A Good Little Devil, 1914, Edwin S. Porter. Unfortunately, Porter was not a great director, and his Good Little Devil was little more than a photographed stage play, something well reflected in this poster of the blind heroin.

REVIEW, The New York Dramatic Mirror, May 20, 1914:
"To see ourselves as others see us is often-times for our own good. To see others as the directors see them is often misleading. The worst that has happened in this picture of life in Egypt is that the girl sells apples, oranges, and pineapples in the marketplace. We doubt very much whether in any season of the year this combination of fruit is sold in Egypt. It may seem at first that this is overcaptious on our part, yet where we saw the picture it excited considerable comment. The play is the next in the Diplomatic Free Lance series. Acquaintance is necessary with the characters as they have occurred in the previous installments. Not only that, but there is a good deal of doubt as to the action as the play proceeds. The faces of a good many are swarthy, and add to this the further confusing fact that some Caucasians make themselves up as Egyptians, and the very closest of attention is required. In the main, the story runs along in an interesting vein, until finally the girl is imprisoned in the rooms of the Sheik. Then the offering overflows with excitement and holds it so until the end.

"The conspiracy consists of the fact that the Mohammedans have discovered a deadly germ. Lord Trevor has been sent to Egypt by his government to investigate the nature of the conspiracy which his government has heard is being planned, but of which no details can be obtained. Months of work have not forwarded his task much, and he is now at his wits' end, for the natives by now know him and his mission. His intrepid ward volunteers for the work, and, disguised, sells fruit at a stand in the marketplace. The Sheik arouses her suspicions and she follows him to his laboratory, where he instructs the faithful in the use of a new deadly germ to be put in the water and food of the English. He suspects the girl and attacks her after the meeting when the others have left. Selim [sic; other accounts say Abdul], the servant, comes to her rescue, and after killing the Sheik, helps her to destroy the fatal germs."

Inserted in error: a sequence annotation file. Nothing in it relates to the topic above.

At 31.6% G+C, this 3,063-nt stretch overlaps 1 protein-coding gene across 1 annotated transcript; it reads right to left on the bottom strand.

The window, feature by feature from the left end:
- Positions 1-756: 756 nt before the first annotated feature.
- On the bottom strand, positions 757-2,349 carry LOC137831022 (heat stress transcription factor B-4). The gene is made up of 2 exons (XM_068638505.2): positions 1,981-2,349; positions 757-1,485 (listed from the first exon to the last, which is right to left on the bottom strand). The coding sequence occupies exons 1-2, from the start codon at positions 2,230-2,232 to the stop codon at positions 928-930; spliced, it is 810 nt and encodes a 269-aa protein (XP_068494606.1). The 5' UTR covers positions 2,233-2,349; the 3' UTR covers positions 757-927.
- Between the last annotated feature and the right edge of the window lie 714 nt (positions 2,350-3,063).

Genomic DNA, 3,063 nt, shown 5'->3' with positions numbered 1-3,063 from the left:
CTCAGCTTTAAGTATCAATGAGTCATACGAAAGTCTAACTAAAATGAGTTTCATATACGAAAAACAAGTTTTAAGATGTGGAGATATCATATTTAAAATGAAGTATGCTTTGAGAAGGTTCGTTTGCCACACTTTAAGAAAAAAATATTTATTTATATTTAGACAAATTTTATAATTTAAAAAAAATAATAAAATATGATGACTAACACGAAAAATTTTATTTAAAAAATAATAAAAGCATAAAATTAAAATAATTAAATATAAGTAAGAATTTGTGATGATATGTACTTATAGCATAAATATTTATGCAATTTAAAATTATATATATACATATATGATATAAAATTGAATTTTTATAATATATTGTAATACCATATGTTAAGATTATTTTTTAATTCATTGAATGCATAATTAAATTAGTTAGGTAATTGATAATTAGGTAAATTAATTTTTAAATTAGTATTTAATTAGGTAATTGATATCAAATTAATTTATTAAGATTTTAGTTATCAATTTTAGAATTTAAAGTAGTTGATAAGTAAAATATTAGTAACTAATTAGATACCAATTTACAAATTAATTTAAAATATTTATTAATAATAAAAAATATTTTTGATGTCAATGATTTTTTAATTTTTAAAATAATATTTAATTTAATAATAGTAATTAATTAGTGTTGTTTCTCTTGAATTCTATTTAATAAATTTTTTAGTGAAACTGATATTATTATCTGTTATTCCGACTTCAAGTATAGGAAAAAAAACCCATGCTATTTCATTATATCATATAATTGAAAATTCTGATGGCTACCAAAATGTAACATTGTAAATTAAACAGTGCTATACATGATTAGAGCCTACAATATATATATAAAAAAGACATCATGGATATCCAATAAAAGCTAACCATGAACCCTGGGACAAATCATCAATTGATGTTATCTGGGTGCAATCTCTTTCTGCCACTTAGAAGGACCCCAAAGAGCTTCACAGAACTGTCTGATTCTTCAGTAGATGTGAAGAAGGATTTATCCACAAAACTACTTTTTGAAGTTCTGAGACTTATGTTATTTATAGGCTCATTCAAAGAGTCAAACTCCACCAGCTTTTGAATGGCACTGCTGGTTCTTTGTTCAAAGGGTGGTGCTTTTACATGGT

The Champion, 1915, Charlie Chaplin. This simple poster represents one of Chaplin's finer early movies. It illustrates Charlie and his dog Spike. Apart from the tramp character and Spike, it is the sharp and clean typeface that is of notice in this poster.

The Dashing Druggist's Delima (Falstaff, April 29, 1916)
Willing Wendy to Willie (Falstaff, May 1, 1916)

The Dawn Maker, 1916, William S. Hart. A powerful poster depicting the main character Joe Elk, half-Indian, half-white, who attempts to secure for his tribe the benefits of schools and medicine such as he had seen on a trip to Montreal
New York City - Batiste Madalena (American, b. Italy, 1902–1988) was hired by George Eastman during the late period of silent cinema to design and hand-paint film posters for his theater in Rochester, NY—at the time the third-largest cinema in the U.S. His works were certainly the most definitive set of original film posters in America.

The early movie posters rarely, if at all, provided any information about the actors on the posters. This was due to the fact that the film producers were concerned that such publicity would contribute to the propagation of the stars fame, and would encourage them to demand higher wages. However, when Carl Laemmle, poached Florence Lawrence from Biograph studio, things began to change. Laemmle, the father of Universal Pictures, was reputedly the most good-natured and least neurotic of the studio bosses. Laemmle had established a film distribution business thatlater became one of the largest in America. In 1909, he produced his first picture, Hiawatha (1909), a 15-minute version of Henry Wadsworth Longfellow's famous poem. By this time Laemmle had become a leader of the "Independents," producers and distributors who defied the would-be monopolists of Thomas Edison's Patents Company. As a publicity stunt Laemmle started a rumor that the lovely "Biograph Girl" was dead and then published a full page ad in a St. Louis newspaper stating that he had "nailed a lie" and would be presenting Florance Lawrence in St. Louis. This resulted in gathering of a huge crowd to see the "Biograph Girl" alive. The publicity made Lawrence famous and increased Leammle's profits and consequently, other companies followed suit. Lawrence left IMP and moved to Lubin Studios the following year. From then on studios understood the power of stars in making a film profitable. Since then the posters were designed to take the maximum advantage of the star power, and the typographic design and the size of the fonts began to reflect the relative significance of the 'leading lady" and "leading man." In return the stars agents demanded clauses in their contracts that would specify the size and placement of their client names on the movie posters.